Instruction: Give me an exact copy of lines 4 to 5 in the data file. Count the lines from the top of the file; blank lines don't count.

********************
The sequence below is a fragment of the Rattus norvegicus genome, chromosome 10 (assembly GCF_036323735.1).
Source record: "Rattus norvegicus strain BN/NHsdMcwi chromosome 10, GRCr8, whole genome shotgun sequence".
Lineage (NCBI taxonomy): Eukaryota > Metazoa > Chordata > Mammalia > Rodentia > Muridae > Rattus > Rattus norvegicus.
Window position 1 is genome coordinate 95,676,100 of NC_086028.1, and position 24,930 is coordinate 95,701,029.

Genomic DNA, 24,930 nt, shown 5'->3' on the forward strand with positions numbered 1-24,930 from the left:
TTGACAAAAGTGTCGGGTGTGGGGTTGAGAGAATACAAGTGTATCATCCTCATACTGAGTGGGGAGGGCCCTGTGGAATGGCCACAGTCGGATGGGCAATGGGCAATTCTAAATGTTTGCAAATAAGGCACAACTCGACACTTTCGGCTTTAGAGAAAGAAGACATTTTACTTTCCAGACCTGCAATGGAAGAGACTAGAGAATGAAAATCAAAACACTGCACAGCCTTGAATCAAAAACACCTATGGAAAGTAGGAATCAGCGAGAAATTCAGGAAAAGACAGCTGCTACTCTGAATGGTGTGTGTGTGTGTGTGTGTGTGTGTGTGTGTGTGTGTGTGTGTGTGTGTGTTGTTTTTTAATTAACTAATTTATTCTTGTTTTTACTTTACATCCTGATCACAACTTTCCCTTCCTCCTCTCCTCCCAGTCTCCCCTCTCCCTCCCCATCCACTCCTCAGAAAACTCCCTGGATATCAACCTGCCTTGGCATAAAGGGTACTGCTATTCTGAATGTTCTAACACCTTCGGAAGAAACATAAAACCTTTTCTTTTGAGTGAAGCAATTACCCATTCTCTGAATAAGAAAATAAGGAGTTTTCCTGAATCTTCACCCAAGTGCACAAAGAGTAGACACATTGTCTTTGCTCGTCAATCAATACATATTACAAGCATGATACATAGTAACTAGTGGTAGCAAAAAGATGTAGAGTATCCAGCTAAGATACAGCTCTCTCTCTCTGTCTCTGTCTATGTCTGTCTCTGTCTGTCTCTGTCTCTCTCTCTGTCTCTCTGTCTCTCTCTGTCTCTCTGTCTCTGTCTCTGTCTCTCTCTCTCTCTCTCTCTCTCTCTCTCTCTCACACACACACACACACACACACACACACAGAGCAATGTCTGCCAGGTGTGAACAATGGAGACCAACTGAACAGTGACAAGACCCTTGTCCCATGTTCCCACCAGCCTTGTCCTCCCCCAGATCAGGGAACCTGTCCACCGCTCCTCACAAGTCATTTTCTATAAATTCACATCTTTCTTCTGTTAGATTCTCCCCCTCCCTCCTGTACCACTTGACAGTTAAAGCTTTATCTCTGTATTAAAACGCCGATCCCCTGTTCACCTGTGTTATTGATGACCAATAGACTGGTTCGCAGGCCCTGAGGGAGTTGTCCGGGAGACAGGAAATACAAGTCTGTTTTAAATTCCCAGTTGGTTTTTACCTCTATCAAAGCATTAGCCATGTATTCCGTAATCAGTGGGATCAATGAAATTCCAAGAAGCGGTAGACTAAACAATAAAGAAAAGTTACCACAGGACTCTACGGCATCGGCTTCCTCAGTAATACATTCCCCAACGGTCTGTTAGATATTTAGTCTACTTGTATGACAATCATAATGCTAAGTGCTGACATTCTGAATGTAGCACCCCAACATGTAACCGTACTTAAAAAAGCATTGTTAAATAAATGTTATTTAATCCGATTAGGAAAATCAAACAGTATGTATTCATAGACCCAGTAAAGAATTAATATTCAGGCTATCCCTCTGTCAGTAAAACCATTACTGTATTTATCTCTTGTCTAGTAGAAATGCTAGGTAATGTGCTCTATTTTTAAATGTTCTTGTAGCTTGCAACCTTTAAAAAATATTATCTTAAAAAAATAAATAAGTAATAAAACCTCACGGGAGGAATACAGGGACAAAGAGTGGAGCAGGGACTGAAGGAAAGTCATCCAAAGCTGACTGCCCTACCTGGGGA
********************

Window position 1 is genome coordinate 95,676,100 of NC_086028.1, and position 24,930 is coordinate 95,701,029.

Genomic DNA, 24,930 nt, shown 5'->3' on the forward strand with positions numbered 1-24,930 from the left: